As COVID vaccinations continue and state governments continue to loosen restrictions originally imposed in the wake of increasing infections and deaths, Alabama’s numbers have declined into a narrow range.
In BirminghamWatch’s periodic analysis of COVID data, the 7-day moving average of new cases reported by the Alabama Department of Public Health is down to 310.86 per day. That average compares to 337.57 cases per day a week prior, a decrease of 8.5%. The longer-term 14-day average is now at 324.21 new cases per day, down from 362.79 seven days beforehand, a fall of 11.8%.
Both averages have stayed well below 400 since the end of March, and the 7-day average has drifted below the 14-day mark, which typically indicates a continuing downward trend, though it’s a very slow downtrend in this case.
The increase in the state death toll has remained steady for about three weeks, with both the 7-day and 14-day averages staying in a range between 8 and 10 per day. The total deaths since the pandemic began in March 2020 was just three shy of the 11,000 mark on Wednesday.
Hospitalizations of COVID patients has also settled into a narrow range over the past week. Wednesday’s report showed 365 inpatients across Alabama; the numbers over the past week have stayed within 10 either side of that total, with the 7-day average fractionally below Wednesday’s report.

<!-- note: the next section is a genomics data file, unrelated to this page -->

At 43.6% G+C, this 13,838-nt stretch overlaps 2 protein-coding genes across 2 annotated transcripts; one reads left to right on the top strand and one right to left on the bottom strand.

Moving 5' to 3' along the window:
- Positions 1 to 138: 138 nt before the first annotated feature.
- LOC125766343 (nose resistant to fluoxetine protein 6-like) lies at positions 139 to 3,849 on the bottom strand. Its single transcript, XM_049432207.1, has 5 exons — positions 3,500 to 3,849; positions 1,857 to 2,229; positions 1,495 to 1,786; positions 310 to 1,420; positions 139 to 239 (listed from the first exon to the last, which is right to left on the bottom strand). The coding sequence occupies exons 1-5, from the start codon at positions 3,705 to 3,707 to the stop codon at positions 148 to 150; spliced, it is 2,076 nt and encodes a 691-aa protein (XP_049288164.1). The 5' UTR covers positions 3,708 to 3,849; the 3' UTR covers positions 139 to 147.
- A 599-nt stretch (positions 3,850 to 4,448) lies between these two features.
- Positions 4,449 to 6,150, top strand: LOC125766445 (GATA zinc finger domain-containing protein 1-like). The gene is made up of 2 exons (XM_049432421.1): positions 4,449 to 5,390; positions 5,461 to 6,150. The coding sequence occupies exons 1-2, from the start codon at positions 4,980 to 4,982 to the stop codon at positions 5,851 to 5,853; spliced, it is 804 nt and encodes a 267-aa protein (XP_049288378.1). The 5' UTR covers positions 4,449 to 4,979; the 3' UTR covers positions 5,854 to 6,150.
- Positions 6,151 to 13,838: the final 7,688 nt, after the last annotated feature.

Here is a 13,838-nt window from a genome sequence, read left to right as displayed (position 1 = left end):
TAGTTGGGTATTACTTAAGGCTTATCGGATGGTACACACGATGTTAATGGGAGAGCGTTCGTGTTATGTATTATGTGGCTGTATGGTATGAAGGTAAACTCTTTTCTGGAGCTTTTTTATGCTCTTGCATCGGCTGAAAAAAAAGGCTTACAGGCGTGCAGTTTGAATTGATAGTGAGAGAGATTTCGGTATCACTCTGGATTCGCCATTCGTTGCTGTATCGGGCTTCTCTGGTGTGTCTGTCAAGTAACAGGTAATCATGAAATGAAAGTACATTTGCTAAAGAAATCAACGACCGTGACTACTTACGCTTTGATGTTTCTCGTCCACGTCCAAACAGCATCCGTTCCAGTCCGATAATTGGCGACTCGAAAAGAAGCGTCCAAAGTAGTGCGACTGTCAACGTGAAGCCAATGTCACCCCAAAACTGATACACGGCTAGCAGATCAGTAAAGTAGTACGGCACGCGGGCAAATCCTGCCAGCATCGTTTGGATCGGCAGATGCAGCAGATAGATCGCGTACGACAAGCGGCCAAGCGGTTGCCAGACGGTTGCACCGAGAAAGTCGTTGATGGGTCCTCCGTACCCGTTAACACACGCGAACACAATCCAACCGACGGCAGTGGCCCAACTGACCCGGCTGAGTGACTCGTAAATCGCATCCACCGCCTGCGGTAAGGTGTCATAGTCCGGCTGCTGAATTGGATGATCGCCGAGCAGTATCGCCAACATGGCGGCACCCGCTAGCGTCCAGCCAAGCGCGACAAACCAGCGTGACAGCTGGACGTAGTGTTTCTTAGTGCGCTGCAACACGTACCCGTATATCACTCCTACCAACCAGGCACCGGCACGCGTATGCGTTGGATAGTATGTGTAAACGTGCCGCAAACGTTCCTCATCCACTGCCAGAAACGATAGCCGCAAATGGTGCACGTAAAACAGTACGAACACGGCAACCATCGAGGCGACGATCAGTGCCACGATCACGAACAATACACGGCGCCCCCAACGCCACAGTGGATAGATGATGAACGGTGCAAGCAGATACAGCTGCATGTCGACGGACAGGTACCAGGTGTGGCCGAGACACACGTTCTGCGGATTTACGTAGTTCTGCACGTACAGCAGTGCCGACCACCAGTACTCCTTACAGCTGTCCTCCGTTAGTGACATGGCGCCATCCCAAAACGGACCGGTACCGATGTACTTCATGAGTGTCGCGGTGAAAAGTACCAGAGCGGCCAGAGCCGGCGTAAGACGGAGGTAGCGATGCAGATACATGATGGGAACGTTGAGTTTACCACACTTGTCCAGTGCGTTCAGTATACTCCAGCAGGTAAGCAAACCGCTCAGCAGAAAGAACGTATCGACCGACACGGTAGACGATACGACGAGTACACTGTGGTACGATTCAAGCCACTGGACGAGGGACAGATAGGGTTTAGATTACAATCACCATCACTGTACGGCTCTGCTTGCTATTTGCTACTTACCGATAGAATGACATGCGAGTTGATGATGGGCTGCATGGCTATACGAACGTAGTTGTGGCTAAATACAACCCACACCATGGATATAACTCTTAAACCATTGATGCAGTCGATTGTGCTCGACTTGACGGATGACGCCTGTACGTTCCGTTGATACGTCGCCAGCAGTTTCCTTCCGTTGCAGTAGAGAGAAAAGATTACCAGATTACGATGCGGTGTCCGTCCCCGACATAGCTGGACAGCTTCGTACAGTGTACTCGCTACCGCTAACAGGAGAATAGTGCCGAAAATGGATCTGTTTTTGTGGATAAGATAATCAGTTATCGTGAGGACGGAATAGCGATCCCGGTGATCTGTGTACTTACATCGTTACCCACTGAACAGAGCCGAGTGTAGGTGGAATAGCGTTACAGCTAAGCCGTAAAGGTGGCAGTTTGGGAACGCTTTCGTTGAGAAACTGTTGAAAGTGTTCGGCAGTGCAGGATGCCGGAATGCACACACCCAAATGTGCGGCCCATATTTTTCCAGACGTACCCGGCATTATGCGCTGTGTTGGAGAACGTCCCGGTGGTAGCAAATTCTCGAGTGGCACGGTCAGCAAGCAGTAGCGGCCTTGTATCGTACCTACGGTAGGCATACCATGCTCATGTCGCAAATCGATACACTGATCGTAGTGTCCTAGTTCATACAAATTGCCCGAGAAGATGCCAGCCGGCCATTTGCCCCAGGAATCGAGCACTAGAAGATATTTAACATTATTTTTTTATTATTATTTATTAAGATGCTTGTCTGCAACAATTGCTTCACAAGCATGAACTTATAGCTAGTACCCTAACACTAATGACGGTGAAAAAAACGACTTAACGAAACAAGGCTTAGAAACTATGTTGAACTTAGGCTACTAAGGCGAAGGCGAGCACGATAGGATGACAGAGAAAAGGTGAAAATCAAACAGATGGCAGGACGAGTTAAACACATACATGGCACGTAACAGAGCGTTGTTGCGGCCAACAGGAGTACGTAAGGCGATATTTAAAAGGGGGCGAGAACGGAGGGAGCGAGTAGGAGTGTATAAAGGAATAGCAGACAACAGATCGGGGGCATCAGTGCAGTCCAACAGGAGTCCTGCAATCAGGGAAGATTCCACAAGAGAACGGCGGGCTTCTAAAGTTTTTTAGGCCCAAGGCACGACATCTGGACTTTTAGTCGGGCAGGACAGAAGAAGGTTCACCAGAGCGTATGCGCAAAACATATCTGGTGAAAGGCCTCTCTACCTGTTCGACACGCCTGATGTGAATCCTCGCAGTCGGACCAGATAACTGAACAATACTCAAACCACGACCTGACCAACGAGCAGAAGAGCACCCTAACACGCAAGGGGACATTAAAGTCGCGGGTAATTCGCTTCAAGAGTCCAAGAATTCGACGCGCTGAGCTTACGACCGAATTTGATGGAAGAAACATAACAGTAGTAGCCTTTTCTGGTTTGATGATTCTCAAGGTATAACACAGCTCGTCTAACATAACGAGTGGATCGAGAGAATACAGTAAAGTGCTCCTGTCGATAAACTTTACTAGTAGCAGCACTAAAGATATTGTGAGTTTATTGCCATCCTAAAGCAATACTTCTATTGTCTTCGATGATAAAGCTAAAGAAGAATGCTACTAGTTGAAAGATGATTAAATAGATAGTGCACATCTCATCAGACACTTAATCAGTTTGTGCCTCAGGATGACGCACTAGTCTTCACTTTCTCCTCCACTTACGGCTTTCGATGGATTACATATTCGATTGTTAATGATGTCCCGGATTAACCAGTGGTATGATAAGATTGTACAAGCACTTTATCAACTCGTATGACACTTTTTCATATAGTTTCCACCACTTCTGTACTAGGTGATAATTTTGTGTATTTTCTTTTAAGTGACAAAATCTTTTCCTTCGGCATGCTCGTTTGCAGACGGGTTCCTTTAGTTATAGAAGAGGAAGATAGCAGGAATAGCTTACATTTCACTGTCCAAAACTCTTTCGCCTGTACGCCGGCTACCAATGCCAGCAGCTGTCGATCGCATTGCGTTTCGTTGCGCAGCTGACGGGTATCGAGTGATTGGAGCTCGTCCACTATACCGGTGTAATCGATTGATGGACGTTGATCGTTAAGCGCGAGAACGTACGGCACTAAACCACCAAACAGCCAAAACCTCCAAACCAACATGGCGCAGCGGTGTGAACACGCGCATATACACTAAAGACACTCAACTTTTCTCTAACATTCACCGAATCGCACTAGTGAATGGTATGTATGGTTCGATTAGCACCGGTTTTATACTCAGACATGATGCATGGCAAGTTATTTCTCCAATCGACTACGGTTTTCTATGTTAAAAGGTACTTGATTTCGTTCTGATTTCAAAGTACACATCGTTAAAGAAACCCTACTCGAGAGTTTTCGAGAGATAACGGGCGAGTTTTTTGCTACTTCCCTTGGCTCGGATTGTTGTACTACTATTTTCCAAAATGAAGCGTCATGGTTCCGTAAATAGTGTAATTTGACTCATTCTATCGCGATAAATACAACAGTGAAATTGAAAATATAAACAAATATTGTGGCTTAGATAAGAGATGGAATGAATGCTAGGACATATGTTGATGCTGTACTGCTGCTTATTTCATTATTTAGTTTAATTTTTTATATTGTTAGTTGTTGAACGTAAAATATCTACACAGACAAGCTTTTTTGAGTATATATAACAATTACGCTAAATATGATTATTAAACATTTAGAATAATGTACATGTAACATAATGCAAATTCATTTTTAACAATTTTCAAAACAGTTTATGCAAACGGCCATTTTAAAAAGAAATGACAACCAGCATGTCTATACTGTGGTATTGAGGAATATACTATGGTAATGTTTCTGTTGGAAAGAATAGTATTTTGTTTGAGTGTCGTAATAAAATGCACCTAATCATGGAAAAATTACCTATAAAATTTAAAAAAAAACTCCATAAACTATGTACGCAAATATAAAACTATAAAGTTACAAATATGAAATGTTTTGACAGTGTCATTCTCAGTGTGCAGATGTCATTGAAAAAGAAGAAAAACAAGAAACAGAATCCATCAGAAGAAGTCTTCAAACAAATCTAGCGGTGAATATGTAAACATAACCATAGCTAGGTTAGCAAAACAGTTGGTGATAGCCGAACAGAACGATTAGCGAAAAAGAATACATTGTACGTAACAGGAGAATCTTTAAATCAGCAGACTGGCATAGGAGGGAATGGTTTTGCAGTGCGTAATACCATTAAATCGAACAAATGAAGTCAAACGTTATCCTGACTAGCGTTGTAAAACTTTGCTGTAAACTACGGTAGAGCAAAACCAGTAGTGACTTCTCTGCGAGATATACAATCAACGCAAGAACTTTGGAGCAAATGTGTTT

Wednesday’s daily ADPH report showed 347 new cases and 12 deaths statewide.
Jefferson County had 299 new cases of the virus in the past seven days, a 7-day average of 42.71 per day. That’s slightly down from the previous week, when 280 new cases were tallied. Nine deaths were reported in the county in the past week, down from just two the prior week.
The county’s 14-day average positivity rate has dropped to 2.15% as of Wednesday. The rate has been well below the rate of 5% that’s considered “ideal” by the Centers for Disease Control and Prevention.
The improving data comes as nearly all statewide pandemic restrictions imposed last year have been lifted. Gov. Kay Ivey’s public health order will expire May 31, but all restrictions on activities of businesses and consumers already have ended. The only edicts included in the order are that senior citizen centers continue to follow guidelines issued by the Alabama Department of Senior Services, and hospitals and nursing homes follow visitation guidance from the federal Centers for Medicare and Medicaid Services. Several cities, including Birmingham, have imposed their own mask requirements.
BirminghamWatch’s analysis is based on numbers updated each day by the ADPH on its website.